Consent is not needed in an emergency.
Under the Medical Treatment Planning and Decisions Act 2016, emergency treatment is medical treatment that is necessary as a matter of urgency to:
- save the person’s life
- prevent serious damage to the person’s health or
- prevent the person from suffering or continuing to suffer significant pain or distress.
Under the Act, emergency treatment must not proceed if:
- the health practitioner is aware that the patient has refused the particular treatment in an instructional directive in an advance care directive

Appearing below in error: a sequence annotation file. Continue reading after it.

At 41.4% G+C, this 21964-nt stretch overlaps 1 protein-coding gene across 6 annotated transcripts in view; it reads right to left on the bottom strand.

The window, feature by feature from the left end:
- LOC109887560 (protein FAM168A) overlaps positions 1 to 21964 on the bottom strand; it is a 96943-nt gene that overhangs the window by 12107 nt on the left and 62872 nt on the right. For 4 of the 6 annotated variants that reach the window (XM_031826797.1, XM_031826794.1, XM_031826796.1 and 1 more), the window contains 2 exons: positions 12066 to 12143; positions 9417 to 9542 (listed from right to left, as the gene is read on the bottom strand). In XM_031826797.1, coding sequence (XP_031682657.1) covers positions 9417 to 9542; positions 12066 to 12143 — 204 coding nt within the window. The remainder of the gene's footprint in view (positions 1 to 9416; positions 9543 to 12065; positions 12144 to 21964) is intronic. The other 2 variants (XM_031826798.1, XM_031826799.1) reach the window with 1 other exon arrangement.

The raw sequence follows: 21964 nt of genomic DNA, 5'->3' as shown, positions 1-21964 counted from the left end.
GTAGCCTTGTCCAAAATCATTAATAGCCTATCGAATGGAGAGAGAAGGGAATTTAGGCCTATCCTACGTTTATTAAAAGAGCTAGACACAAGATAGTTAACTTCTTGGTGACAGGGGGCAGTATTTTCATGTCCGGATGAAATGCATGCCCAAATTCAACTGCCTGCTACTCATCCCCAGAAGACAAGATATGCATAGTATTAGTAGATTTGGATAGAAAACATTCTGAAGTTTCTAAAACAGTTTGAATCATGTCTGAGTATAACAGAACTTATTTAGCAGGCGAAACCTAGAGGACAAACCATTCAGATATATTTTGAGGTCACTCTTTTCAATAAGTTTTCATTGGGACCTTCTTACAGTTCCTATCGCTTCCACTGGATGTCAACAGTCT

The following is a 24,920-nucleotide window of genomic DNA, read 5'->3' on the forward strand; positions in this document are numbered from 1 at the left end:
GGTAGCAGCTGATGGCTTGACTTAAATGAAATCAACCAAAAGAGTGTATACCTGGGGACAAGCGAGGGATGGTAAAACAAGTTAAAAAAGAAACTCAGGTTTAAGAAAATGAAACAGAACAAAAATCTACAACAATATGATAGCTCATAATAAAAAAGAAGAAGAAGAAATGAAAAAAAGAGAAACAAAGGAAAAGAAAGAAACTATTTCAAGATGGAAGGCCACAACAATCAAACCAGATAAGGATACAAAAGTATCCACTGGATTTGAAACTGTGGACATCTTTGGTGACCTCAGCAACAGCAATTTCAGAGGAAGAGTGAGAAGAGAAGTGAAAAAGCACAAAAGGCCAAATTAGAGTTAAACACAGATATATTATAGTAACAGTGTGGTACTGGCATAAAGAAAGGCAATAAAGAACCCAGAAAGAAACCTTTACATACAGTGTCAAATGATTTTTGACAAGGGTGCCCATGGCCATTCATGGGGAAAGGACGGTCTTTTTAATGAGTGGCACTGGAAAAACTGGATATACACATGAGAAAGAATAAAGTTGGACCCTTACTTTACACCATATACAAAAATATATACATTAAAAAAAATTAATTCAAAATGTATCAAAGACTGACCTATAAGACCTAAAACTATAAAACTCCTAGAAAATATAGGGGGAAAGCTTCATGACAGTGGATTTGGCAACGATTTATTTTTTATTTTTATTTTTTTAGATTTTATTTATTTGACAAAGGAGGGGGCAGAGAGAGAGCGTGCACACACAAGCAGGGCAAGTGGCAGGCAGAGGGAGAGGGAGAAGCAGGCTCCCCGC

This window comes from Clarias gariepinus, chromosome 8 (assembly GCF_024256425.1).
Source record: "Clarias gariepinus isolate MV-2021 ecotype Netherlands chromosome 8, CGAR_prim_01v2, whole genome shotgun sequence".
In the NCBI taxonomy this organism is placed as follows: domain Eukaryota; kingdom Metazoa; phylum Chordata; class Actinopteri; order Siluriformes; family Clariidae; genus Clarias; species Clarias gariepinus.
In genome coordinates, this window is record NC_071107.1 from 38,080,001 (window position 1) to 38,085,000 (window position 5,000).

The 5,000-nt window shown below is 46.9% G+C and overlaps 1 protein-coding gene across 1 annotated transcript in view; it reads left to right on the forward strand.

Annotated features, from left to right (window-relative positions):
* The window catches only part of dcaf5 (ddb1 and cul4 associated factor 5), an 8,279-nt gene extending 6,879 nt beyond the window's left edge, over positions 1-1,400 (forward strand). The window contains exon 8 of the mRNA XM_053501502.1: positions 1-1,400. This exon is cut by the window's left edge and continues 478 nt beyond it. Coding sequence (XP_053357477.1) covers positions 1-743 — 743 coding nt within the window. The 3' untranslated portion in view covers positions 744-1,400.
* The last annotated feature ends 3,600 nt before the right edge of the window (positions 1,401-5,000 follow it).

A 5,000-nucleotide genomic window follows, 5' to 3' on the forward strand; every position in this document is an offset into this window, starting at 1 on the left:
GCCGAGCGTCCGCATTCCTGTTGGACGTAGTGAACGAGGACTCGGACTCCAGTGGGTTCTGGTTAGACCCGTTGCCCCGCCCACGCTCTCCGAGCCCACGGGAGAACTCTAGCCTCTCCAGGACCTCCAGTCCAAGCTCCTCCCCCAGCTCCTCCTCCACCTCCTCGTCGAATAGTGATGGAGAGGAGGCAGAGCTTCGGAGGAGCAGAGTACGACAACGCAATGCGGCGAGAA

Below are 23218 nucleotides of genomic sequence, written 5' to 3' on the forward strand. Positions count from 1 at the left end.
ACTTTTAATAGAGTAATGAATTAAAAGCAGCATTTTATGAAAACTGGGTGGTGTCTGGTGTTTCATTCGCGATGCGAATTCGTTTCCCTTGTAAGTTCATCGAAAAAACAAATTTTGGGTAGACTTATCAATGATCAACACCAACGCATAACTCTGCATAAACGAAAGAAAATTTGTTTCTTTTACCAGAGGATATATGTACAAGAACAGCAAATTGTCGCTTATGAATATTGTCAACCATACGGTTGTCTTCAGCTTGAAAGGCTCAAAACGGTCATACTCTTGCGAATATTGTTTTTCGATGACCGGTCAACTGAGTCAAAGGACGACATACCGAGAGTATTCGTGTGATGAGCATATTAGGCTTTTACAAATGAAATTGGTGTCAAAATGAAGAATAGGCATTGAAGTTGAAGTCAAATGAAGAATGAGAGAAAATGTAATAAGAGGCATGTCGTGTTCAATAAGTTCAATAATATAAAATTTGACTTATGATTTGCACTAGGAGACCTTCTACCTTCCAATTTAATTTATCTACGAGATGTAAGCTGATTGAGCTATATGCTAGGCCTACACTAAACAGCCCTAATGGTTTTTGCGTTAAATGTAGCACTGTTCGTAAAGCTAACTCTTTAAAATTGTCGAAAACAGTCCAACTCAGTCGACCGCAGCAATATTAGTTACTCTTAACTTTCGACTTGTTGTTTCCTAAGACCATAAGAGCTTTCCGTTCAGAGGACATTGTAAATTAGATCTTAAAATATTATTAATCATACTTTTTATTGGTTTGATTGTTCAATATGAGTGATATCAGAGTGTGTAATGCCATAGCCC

- there is a valid relevant refusal of medical treatment certificate made before 12 March 2018 in accordance with the Medical Treatment Act 1988
In an emergency, a health practitioner is not required to search for an advance care directive that is not readily available.
Read about interpreting an instructional directive.